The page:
Foreword: The following article is a section of a transcript of a speech delivered by the honourable Mawlānā ʻAbd Allāh Kāpaudrī at the Jāmi‛ah Riyād al-‛Ulūm, Leicester, on 5th April 2005, entitled: “The need to strive for acquiring knowledge”. Herein he mentions the method of teaching of the great hadith scholars of Dār al-‛Ulūm Deoband and how their teaching differed and changed over time as the calibre of learning of the students changed. At the end he provides pertinent advices to students which is extremely beneficial. With the introduction to these advices being the example of the pious and learned of the past we sincerely pray the Allah instills these qualities of studying and learning in us and every student of the sacred sciences ie. Qurʼān and Ḥadīth. Mawlānā Kāpaudrī begins by mentioning the manner of Shaykh al-Hind’s teaching:
Hadrat ‛Allāmah Balyāwī rahimahullāh said to me: “Maulwī Sāhib! Our Hadrat was not in the habit of lengthy explanations.” He then asked me: “Do you know who I am referring to when I say ‘Our Hadrat’?” I replied: “Hadrat, I do not know.” He said: “When I say ‘Our Hadrat’, I am referring to Hadrat Shaykh al-Hind rahimahullāh.” Hadrat ‛Allāmah Ibrāhīm Balyāwī rahimahullāh studied under Hadrat Shaykh al-Hind rahimahullāh. He continues: “Our Hadrat was not in the habit of lengthy explanations. He used to teach Tirmidhī Sharīf, Abū Dā’ūd Sharīf and Bukhārī Sharīf. He had very capable students, and they used to read the text (‛ibārat). Hadrat Shaykh al-Hind rahimahullāh will have the book in front of him and listen to the student reading. One two pages would be read. This is why it is called daurah – to turn, to repeat. At times, Hadrat would say: ‘Bhāi! Hold on a bit. There can be an objection to this Hadīth because it is against the Hanafīs. But here is the reply to it. A conflicting Hadīth is found in such and such book. You must refer to that book, and whatever is written there is our proof. Okay, let us proceed.’”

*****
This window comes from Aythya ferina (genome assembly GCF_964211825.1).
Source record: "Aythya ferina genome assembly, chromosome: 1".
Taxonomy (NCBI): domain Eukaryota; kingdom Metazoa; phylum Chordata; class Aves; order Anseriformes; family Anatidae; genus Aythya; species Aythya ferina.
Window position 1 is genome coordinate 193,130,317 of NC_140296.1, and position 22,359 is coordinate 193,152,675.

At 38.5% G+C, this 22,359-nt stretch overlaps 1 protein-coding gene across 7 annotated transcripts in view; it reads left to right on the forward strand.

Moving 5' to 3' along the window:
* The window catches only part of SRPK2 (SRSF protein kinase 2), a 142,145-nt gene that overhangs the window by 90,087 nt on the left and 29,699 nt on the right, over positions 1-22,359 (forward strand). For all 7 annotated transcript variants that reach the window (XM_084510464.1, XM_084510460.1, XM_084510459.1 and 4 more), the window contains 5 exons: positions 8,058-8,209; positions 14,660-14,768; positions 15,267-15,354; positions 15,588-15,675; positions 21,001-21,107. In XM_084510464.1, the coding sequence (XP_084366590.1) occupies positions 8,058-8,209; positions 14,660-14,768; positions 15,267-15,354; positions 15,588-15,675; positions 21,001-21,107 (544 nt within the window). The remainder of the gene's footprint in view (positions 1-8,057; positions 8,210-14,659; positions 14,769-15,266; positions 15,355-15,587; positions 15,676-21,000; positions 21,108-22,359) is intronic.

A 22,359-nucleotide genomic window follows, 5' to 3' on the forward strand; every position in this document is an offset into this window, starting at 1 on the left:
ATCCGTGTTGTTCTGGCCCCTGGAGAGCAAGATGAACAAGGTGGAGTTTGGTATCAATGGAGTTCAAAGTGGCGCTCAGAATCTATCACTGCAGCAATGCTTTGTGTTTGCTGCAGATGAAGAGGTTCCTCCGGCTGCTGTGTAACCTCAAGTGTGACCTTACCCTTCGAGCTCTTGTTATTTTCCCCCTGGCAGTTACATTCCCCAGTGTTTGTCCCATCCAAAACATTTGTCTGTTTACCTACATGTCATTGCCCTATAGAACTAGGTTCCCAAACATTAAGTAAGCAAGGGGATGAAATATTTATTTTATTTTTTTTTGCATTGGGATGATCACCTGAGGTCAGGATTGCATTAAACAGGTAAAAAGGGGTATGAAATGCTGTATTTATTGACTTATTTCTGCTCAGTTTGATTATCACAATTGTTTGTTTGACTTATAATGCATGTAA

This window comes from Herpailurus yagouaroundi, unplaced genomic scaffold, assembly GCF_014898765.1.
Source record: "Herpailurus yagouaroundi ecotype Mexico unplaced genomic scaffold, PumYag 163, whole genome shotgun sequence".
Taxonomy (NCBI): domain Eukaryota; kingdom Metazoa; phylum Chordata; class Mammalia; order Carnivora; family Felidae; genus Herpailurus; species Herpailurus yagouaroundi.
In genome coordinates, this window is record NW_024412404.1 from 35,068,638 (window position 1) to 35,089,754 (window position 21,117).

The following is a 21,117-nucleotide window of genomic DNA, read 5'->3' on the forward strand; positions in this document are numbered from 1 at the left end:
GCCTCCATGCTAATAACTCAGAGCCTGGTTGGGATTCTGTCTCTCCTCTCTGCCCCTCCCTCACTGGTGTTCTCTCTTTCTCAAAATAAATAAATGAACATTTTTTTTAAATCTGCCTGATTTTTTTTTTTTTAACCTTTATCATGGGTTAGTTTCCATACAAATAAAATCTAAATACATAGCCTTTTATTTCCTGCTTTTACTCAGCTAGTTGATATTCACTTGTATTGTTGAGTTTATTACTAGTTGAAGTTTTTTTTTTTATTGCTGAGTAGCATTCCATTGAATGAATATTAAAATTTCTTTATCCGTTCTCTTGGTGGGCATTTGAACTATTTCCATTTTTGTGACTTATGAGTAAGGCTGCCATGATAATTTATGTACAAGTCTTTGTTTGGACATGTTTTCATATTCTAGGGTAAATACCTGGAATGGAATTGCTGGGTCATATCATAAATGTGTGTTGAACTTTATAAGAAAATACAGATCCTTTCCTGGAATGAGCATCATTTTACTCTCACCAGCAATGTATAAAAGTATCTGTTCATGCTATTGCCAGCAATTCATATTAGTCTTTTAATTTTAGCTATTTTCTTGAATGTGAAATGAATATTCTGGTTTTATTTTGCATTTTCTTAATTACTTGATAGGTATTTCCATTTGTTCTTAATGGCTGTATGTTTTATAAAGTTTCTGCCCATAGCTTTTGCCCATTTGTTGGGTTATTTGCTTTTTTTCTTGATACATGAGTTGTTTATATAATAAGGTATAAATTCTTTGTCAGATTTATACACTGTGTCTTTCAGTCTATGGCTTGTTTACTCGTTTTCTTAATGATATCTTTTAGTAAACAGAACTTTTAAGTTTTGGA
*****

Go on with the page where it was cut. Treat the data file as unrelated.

If you were to look at the taqrīr of Hadrat Shaykh al-Hind rahimahullāh which has been printed, you will find it to be very concise. When I first saw it, I could not understand why it was so concise. But when ‛Allāmah Balyāwī rahimahullāh related this to me, I understood the reason.
By Shaykh Muhammad Zahid al-Kawthari
Translated by Abu Dawud Mahbub ibn ‘Abd al-Karim
Translator’s Preface: The following is an article on the memory of the Qadi, Imam Abu Yusuf Ya’qub ibn Ibrahim al-Ansari (d.182AH), the student of Imam Abu Hanifa (d.150AH). It is a translation of a chapter from Husn al-Taqadi fi Sirat Abi Yusuf al-Qadi (pp.14-17) by Shaykh Muhammad Zahid al-Kawthari (d.1371AH). The Maktaba al-Azhariyya li al-Turath edition was utilised for this translation – which contains numerous typographical errors due to which the original Arabic quotes have been checked and typed up from their primary sources and have been referenced in the footnotes. This article was translated as a response to some people who have attacked Imam Abu Yusuf’s status in the field of hadith, and more broadly, they attack the Hanafi school of Law as well as the Imams of the madhab and its adherents, accusing them of being weak in hadith.